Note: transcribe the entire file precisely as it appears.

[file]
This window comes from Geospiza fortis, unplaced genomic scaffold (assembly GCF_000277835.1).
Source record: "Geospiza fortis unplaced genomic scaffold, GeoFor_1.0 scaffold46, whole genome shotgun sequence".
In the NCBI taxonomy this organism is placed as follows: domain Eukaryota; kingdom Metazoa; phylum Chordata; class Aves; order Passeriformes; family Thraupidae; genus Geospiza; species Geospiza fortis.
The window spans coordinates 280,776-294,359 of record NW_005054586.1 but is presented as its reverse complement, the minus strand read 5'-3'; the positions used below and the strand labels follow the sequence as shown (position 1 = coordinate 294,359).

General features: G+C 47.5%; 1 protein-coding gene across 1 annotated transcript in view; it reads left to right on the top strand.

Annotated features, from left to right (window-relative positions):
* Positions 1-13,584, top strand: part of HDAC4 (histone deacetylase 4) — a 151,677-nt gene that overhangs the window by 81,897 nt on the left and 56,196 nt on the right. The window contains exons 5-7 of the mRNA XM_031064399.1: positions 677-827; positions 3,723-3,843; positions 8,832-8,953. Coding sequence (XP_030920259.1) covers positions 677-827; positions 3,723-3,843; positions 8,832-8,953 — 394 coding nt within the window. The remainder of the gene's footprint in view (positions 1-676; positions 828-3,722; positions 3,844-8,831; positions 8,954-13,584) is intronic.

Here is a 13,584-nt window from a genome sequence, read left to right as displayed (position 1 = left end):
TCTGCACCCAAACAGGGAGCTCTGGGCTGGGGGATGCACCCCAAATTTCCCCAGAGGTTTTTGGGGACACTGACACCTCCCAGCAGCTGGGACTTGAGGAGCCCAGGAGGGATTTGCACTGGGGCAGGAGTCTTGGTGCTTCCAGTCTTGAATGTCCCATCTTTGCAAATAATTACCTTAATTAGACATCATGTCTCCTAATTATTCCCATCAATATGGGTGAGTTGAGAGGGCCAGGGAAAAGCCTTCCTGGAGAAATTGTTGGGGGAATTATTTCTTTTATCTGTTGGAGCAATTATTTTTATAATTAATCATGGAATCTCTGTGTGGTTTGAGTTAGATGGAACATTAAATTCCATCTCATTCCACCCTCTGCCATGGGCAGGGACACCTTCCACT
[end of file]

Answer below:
This window comes from Geospiza fortis, unplaced genomic scaffold (assembly GCF_000277835.1).
Source record: "Geospiza fortis unplaced genomic scaffold, GeoFor_1.0 scaffold46, whole genome shotgun sequence".
In the NCBI taxonomy this organism is placed as follows: domain Eukaryota; kingdom Metazoa; phylum Chordata; class Aves; order Passeriformes; family Thraupidae; genus Geospiza; species Geospiza fortis.
The window spans coordinates 280,776-294,359 of record NW_005054586.1 but is presented as its reverse complement, the minus strand read 5'-3'; the positions used below and the strand labels follow the sequence as shown (position 1 = coordinate 294,359).

General features: G+C 47.5%; 1 protein-coding gene across 1 annotated transcript in view; it reads left to right on the top strand.

Annotated features, from left to right (window-relative positions):
* Positions 1-13,584, top strand: part of HDAC4 (histone deacetylase 4) — a 151,677-nt gene that overhangs the window by 81,897 nt on the left and 56,196 nt on the right. The window contains exons 5-7 of the mRNA XM_031064399.1: positions 677-827; positions 3,723-3,843; positions 8,832-8,953. Coding sequence (XP_030920259.1) covers positions 677-827; positions 3,723-3,843; positions 8,832-8,953 — 394 coding nt within the window. The remainder of the gene's footprint in view (positions 1-676; positions 828-3,722; positions 3,844-8,831; positions 8,954-13,584) is intronic.

Here is a 13,584-nt window from a genome sequence, read left to right as displayed (position 1 = left end):
TCTGCACCCAAACAGGGAGCTCTGGGCTGGGGGATGCACCCCAAATTTCCCCAGAGGTTTTTGGGGACACTGACACCTCCCAGCAGCTGGGACTTGAGGAGCCCAGGAGGGATTTGCACTGGGGCAGGAGTCTTGGTGCTTCCAGTCTTGAATGTCCCATCTTTGCAAATAATTACCTTAATTAGACATCATGTCTCCTAATTATTCCCATCAATATGGGTGAGTTGAGAGGGCCAGGGAAAAGCCTTCCTGGAGAAATTGTTGGGGGAATTATTTCTTTTATCTGTTGGAGCAATTATTTTTATAATTAATCATGGAATCTCTGTGTGGTTTGAGTTAGATGGAACATTAAATTCCATCTCATTCCACCCTCTGCCATGGGCAGGGACACCTTCCACT